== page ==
Jon Alterman: Earlier, Gordon described limited ways in which the U.S. and Russia were able to cooperate during the Obama era. But he also described how that limited cooperation began to fall apart, starting with a shift in Russian policy that occurred around 2010, when Putin was entering his second presidency.

Anna Borshchevskaya is a senior fellow at the Washington Institute for Near East Policy, focusing on Russian policy towards the Middle East. She elaborates on that shift.

Anna Borshchevskaya: When Putin had come into power, he viewed politics through a framework of competition and restoring Russia's primacy as a great power on the global arena.

Jon Alterman: In episode one, Carnegie’s Dmitri Trenin elaborated on how Russia views both itself and the world. That framework, which Borshchevskaya describes again here, affects how Moscow interacts with other great powers such as the United States.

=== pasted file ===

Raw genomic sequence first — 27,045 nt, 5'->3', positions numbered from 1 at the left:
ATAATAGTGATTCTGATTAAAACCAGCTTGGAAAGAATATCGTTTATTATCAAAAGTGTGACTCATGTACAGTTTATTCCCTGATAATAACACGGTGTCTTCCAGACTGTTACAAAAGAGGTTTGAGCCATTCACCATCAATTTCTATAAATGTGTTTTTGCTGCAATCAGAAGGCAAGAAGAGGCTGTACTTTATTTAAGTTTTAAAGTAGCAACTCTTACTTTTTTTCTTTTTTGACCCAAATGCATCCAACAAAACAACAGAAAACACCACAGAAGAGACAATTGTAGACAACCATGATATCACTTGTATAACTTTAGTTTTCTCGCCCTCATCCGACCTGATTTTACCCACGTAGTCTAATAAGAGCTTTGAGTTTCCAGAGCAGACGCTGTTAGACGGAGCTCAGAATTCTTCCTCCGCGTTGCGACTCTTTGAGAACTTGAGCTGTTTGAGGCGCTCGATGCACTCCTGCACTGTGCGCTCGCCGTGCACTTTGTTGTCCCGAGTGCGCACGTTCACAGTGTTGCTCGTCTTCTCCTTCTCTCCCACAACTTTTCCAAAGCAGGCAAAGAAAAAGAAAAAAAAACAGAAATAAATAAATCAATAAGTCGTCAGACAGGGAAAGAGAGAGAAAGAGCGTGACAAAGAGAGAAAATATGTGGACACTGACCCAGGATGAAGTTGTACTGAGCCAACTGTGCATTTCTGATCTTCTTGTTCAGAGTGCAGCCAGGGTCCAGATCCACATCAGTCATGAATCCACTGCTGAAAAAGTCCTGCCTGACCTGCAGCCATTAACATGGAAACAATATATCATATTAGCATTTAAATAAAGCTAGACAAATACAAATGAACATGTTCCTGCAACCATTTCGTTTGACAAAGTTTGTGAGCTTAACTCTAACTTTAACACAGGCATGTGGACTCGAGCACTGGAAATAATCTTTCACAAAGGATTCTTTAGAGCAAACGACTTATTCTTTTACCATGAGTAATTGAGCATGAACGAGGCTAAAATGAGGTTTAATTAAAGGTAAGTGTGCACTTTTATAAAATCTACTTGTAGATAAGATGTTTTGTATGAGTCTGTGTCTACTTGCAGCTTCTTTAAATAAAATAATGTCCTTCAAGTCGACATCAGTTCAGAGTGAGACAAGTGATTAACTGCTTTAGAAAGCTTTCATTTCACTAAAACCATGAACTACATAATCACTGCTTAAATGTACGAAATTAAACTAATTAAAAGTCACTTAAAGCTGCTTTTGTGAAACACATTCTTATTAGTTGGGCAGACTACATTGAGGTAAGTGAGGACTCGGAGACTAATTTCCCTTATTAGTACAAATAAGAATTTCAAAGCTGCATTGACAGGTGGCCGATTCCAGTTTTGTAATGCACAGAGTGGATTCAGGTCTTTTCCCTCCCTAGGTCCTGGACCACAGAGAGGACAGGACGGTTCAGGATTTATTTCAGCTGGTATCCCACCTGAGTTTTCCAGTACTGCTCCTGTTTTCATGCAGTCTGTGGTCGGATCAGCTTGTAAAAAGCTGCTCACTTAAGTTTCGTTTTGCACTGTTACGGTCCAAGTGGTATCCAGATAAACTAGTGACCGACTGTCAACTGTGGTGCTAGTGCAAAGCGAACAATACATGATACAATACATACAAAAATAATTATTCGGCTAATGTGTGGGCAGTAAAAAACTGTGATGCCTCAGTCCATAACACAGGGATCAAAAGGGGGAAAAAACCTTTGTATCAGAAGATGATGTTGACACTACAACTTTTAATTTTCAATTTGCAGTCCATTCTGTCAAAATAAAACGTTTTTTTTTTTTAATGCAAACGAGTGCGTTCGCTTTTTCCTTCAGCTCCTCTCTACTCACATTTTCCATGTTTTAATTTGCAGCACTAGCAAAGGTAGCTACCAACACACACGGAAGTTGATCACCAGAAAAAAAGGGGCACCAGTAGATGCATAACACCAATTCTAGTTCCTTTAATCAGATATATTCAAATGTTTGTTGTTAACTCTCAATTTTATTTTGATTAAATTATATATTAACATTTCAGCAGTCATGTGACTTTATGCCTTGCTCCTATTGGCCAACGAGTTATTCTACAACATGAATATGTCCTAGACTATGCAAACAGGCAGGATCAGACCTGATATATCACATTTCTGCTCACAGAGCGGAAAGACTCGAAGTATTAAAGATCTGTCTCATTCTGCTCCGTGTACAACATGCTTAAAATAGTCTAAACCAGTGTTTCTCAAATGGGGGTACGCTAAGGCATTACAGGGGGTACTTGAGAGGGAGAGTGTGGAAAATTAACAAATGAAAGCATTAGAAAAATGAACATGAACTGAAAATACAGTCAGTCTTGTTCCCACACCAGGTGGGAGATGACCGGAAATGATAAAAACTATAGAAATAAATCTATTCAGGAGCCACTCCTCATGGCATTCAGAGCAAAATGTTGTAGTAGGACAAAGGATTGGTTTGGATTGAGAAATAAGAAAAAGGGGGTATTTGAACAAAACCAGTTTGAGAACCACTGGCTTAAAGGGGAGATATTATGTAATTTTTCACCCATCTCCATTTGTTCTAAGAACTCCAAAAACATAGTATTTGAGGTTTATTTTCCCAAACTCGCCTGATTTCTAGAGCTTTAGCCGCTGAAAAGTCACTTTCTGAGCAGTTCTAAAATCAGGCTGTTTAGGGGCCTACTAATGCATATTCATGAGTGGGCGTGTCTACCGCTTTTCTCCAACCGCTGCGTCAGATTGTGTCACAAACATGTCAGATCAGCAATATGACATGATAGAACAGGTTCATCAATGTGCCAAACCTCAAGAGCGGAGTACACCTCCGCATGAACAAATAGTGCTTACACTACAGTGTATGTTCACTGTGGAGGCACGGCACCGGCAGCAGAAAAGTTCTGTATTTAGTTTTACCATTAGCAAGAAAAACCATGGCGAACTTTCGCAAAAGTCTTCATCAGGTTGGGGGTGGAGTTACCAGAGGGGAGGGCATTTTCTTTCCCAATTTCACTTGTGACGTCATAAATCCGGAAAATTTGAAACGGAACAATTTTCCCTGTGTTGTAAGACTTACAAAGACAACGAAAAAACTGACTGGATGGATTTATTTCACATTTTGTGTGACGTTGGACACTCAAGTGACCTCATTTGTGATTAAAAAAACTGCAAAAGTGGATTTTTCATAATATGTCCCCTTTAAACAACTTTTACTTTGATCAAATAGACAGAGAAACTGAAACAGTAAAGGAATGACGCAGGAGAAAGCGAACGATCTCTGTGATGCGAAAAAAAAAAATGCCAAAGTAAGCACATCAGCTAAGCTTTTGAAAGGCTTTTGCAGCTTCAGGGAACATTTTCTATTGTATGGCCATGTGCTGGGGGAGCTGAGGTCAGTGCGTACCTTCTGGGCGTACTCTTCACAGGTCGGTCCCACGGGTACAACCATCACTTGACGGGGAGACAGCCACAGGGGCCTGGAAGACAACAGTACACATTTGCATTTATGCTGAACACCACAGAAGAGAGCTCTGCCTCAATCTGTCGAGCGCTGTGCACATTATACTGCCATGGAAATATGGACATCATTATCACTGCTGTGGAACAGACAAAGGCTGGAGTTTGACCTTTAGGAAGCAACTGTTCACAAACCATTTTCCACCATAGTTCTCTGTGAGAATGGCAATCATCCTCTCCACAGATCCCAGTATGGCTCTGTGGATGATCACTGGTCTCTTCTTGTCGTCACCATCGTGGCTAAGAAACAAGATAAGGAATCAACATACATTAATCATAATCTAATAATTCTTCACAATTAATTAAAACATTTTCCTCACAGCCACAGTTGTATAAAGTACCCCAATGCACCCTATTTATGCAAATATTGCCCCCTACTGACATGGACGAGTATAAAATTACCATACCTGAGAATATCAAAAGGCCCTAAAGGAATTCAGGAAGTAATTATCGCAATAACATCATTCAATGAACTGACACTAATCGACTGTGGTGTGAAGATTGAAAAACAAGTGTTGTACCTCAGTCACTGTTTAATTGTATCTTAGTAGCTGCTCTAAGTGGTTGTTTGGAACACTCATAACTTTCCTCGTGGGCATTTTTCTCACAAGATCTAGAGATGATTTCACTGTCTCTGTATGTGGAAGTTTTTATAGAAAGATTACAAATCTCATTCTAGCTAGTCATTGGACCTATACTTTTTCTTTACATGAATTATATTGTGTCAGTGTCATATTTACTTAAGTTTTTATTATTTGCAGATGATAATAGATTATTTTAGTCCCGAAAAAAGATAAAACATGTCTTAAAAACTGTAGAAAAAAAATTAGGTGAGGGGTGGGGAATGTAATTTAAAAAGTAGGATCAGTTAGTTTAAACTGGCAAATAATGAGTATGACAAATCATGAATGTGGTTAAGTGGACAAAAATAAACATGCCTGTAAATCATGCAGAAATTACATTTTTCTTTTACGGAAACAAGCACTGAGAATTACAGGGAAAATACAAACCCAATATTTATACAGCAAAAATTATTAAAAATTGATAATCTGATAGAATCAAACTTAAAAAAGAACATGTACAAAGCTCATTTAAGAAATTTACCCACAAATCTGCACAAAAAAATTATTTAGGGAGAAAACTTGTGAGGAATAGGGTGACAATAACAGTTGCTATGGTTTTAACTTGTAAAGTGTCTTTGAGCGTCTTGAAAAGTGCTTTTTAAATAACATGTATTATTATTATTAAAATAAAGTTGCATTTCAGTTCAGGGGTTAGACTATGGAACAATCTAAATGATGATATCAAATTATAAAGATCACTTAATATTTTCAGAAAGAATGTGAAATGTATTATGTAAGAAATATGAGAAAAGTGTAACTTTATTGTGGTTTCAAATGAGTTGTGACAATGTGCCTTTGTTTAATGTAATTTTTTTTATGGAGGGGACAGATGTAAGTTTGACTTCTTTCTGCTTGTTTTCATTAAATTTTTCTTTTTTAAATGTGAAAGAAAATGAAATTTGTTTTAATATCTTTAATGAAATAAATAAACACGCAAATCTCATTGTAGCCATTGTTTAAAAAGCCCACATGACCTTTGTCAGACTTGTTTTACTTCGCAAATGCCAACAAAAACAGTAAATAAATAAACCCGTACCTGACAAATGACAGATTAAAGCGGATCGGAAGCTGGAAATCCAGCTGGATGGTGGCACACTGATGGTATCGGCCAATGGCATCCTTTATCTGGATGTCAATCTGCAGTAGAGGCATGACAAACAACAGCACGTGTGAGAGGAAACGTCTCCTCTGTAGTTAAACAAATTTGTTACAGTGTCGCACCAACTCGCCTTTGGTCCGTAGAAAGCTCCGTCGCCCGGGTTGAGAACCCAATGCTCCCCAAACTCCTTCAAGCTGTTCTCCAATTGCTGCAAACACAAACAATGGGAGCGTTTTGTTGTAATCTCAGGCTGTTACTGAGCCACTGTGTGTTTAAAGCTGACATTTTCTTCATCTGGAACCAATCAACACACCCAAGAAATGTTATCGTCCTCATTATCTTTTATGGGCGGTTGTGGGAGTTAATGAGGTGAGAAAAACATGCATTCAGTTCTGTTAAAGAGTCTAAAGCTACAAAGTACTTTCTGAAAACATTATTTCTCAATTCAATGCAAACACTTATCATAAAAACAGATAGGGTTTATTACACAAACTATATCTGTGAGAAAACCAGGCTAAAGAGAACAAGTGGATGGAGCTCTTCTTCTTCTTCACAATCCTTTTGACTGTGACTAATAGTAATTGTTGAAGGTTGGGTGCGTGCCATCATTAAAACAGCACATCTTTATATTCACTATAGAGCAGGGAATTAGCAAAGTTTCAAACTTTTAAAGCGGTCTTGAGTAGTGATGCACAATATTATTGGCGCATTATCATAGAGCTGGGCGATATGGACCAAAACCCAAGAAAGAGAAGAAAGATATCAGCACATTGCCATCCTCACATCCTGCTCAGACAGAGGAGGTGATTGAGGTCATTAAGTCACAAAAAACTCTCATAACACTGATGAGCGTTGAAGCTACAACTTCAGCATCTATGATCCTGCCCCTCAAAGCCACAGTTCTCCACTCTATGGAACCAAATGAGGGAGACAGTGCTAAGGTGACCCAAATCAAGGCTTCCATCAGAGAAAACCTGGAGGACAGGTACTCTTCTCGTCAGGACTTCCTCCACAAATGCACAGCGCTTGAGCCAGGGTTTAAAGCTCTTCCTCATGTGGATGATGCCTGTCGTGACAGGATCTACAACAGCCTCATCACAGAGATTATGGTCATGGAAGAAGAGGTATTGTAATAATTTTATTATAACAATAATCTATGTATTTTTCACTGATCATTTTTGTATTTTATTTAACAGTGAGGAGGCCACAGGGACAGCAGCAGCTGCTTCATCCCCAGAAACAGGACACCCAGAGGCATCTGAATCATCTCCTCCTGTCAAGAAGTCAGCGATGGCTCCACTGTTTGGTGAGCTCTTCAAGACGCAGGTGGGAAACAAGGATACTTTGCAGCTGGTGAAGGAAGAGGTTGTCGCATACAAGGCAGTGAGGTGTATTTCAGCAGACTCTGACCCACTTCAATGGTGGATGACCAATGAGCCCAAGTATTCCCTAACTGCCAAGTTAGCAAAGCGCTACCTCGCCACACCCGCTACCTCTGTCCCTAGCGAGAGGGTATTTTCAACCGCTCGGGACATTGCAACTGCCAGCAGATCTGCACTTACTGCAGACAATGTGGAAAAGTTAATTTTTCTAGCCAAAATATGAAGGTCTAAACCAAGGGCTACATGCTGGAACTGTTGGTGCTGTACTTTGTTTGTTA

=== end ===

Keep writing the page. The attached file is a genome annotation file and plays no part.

Anna Borshchevskaya: I wouldn't necessarily call it cooperation. There's a Russian desire to be perceived as an indispensable power that is included in all major international decisions. Certainly, as crucial as the JCPOA agreement and the situation in Syria. I wouldn't call it necessarily cooperation when Russia is working to undermine the United States. Here's the thing, the United States has not engaged in this competition. This competition has been one sided. But it only takes for one side to start a competition.

Jon Alterman: That framework of competition and diametrically opposed worldviews limits potential cooperation between the United States and Russia. But areas where the U.S. is becoming less involved does not mean Russia views it as an area of less competition.